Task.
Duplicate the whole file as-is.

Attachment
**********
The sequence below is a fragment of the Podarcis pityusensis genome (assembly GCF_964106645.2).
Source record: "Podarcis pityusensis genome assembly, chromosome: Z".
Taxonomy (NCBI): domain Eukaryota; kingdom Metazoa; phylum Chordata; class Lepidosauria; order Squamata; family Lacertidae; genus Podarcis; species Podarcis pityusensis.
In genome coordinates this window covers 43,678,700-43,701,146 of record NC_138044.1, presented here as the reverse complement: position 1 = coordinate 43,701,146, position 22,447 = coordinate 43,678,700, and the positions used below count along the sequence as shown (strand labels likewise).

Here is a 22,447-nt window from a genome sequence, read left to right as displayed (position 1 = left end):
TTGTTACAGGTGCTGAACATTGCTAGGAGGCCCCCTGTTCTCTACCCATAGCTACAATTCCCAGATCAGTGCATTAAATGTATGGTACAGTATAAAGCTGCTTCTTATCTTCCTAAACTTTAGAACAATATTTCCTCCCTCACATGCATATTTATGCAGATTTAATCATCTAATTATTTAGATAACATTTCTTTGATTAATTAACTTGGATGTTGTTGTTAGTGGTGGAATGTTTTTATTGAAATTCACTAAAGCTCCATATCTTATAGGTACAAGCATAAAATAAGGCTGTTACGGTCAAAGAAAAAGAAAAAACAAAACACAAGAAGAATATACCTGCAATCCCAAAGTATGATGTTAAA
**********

The sequence below is a fragment of the Podarcis pityusensis genome (assembly GCF_964106645.2).
Source record: "Podarcis pityusensis genome assembly, chromosome: Z".
Taxonomy (NCBI): domain Eukaryota; kingdom Metazoa; phylum Chordata; class Lepidosauria; order Squamata; family Lacertidae; genus Podarcis; species Podarcis pityusensis.
In genome coordinates this window covers 43,678,700-43,701,146 of record NC_138044.1, presented here as the reverse complement: position 1 = coordinate 43,701,146, position 22,447 = coordinate 43,678,700, and the positions used below count along the sequence as shown (strand labels likewise).

Here is a 22,447-nt window from a genome sequence, read left to right as displayed (position 1 = left end):
TTGTTACAGGTGCTGAACATTGCTAGGAGGCCCCCTGTTCTCTACCCATAGCTACAATTCCCAGATCAGTGCATTAAATGTATGGTACAGTATAAAGCTGCTTCTTATCTTCCTAAACTTTAGAACAATATTTCCTCCCTCACATGCATATTTATGCAGATTTAATCATCTAATTATTTAGATAACATTTCTTTGATTAATTAACTTGGATGTTGTTGTTAGTGGTGGAATGTTTTTATTGAAATTCACTAAAGCTCCATATCTTATAGGTACAAGCATAAAATAAGGCTGTTACGGTCAAAGAAAAAGAAAAAACAAAACACAAGAAGAATATACCTGCAATCCCAAAGTATGATGTTAAA